The Swindle series

By Gordon Korman


Pitch shook her head in amazement. "Is it just me, or is this place even weirder than our last school?"

"I have a prescription ferret," Ben said with a sigh. "I'm not a good judge of weird."
—Gordon Korman, Framed

Gordon Korman and I go way back. I was in my early teens when I got his book A Semester in the Life of a Garbage Bag out of my older sister’s room. I quickly got hooked on his hilarious prose and zany, Rube-Goldberg-esque plots, and it wasn’t long before I’d amassed my own collection of his novels for teens and preteens.

The prolific Korman is still turning out books for this market, including both series and standalones. One of his most recent series, just completed a few months ago, is the four-volume Swindle series for middle-schoolers. These books focus on a group of kids (they move up from elementary to middle school partway through the series) who keep finding themselves involved in elaborate schemes—always in a good cause, of course.

In the first book, Swindle, Griffin Bing—also known to his friends as The Man With The Plan—discovers a Babe Ruth baseball card that he sells to a local collectibles dealer, S. Wendell Palomino, for $120, after the man convinces him that it’s only a knockoff. Then Griffin sees Palomino on the news, bragging about the newly acquired card, which he’s now claiming could bring in more than a million dollars. (As Griffin’s best friend, Ben, points out, they should never have trusted someone whose name, S. Wendell, sounds so much like “Swindle.”)

When Griffin confronts him, Palomino brushes him off: “A word to the wise: The world is a big fat scary place filled with people who’ll chew you up and spit you out if you give them half a chance. Consider this your first life lesson.”

But Griffin’s family is in financial trouble, and he’s not about to let it go at that. With help from Ben, Griffin puts together a team of kids from their class to help get the card back.

The resulting caper plays out like an old-fashioned heist comedy, in the tradition of The Sting or Ocean’s Eleven. Each kid on the team has a special skill: Melissa is a computer genius, “Pitch” is a climber, Logan is an actor, and Savannah has a gift for taming animals. Ben, with his small stature, can fit into tight spaces—and Griffin, of course, comes up with The Plan.

The ethics of the operation, of course, are debatable. Griffin and Ben discuss them as follows:

“A robbery? That’s stealing!”

“Not stealing,” Griffin amended. “Stealing back. There’s a big difference.”

“Are the police going to think so?”

“What would the police think about a store owner who rips kids off?” Griffin challenged.

As it turns out, the police do get involved when things don’t go quite as planned. And Griffin’s parents. And the parents of the other kids. And suddenly, The Man With The Plan has to give some serious thought to the consequences of his actions.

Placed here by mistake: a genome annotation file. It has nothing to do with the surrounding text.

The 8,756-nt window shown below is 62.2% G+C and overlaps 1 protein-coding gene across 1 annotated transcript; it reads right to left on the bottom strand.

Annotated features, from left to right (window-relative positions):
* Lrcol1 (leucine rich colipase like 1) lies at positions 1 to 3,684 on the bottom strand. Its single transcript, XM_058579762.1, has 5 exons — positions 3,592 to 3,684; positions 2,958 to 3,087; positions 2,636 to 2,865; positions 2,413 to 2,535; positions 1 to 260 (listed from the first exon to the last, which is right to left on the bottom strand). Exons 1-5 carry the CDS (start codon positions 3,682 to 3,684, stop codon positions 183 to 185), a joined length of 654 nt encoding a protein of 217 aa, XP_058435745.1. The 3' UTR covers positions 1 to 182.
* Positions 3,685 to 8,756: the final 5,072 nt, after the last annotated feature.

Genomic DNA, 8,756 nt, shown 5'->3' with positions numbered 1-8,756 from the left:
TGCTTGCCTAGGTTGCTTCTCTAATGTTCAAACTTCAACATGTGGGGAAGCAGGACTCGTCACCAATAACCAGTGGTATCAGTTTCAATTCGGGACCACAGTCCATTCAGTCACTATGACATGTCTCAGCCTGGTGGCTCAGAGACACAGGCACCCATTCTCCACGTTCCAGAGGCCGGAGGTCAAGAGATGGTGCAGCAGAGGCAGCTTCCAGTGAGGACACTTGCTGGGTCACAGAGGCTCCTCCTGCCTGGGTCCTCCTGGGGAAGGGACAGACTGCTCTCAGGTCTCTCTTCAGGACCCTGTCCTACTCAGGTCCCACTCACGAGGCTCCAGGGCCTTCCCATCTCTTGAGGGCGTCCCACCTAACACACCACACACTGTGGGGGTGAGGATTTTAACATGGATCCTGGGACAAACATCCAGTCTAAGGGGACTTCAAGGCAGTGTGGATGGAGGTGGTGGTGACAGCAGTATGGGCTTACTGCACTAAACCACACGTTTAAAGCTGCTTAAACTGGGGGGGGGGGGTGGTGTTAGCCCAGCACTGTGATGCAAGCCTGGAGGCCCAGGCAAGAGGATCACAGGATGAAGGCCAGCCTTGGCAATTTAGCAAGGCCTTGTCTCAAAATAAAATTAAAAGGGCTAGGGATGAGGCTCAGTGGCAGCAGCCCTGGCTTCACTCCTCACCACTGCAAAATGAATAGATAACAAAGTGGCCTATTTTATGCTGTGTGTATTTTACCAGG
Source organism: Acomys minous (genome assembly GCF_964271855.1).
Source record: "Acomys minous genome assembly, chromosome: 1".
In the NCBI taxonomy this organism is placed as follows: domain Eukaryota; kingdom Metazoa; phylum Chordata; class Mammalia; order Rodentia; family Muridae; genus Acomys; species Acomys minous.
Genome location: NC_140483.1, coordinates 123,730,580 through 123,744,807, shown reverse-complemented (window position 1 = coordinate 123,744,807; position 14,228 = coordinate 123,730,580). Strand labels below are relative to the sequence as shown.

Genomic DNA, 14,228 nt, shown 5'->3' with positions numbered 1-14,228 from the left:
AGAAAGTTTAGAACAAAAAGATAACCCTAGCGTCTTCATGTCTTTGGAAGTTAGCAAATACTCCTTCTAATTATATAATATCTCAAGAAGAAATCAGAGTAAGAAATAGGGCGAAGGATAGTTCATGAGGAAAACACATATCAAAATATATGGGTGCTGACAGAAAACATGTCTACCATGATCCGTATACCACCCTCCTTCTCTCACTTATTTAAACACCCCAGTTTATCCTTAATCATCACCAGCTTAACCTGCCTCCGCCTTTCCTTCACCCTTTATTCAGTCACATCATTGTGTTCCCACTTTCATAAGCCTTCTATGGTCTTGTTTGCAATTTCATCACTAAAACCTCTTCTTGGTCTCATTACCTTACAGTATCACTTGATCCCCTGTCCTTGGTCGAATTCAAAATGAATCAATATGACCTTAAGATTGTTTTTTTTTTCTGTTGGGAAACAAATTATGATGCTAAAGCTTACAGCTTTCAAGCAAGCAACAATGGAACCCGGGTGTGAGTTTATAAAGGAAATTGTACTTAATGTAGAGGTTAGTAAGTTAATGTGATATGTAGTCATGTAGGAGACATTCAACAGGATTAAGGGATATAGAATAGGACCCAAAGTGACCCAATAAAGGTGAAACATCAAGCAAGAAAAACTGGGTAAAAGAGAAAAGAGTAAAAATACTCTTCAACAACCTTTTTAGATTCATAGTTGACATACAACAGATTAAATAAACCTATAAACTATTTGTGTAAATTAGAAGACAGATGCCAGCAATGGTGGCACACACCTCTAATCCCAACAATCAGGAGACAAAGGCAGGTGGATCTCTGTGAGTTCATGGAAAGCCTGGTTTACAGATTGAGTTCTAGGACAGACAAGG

A strong point in the series, as in many of Korman’s other books, is that adults aren’t stereotyped or lumped all together. There are bad adults like “Swindle” Palomino, and the pet-stealing Mr. Nastase in Zoobreak—the kind of adults that make it necessary for the kids to put together a plan and try to set things right. But there are a lot of good and likeable adults as well. While Griffin and his friends usually find themselves having to do an end run around the adults in their lives, in order to achieve their own Robin-Hood-like brand of justice, they genuinely love their parents, and their parents genuinely love them and want what’s best for them. And pretty often, even when a strong dose of parental discipline has been necessary, they all end up on the same side.

It’s not giving too much away to say that things work out in the end. In a Korman novel, things generally do work out in the end (except, perhaps, in his trilogy about the Titanic). Things follow a similar pattern in the next three books in the series, Zoobreak, Framed, and Showoff: crazily elaborate plots, a strong focus on friendship and family, and plenty of Korman’s trademark off-the-wall humor and quirky characters. (The misanthropic Russian dog trainer in Showoff, who addresses Savannah's dog as "my brother," is a comic creation not to be missed.) By the time Ben is regularly carrying around a ferret in his shirt to ward off narcolepsy, and Griffin, Logan, and Melissa have managed among them to spray-paint an entire dog show green, the wild and wacky has come to seem almost normal.

Parents should probably be aware of the element of “the end justifies the means” in Griffin’s approach to life. But I wouldn’t be too worried that readers might be inclined to follow in these kids’ footsteps. For one thing, the sheer magnitude of their schemes and the effort required to pull them off sound too exhausting for anyone to want to emulate. Also, as in many heist stories, the tone is almost that of a comic fantasy—rather like something out of Calvin and Hobbes. As with that classic comic strip, young readers are likely to read Korman’s books for the fun of the thing, and not to be influenced by Griffin’s sometimes dubious ethical code.

Then again, I never did give my sister back that book I swiped. . . .

Image copyright Scholastic. Review copies obtained from the reviewer's local library system.

Gina Dalfonzo is editor of and Dickensblog.

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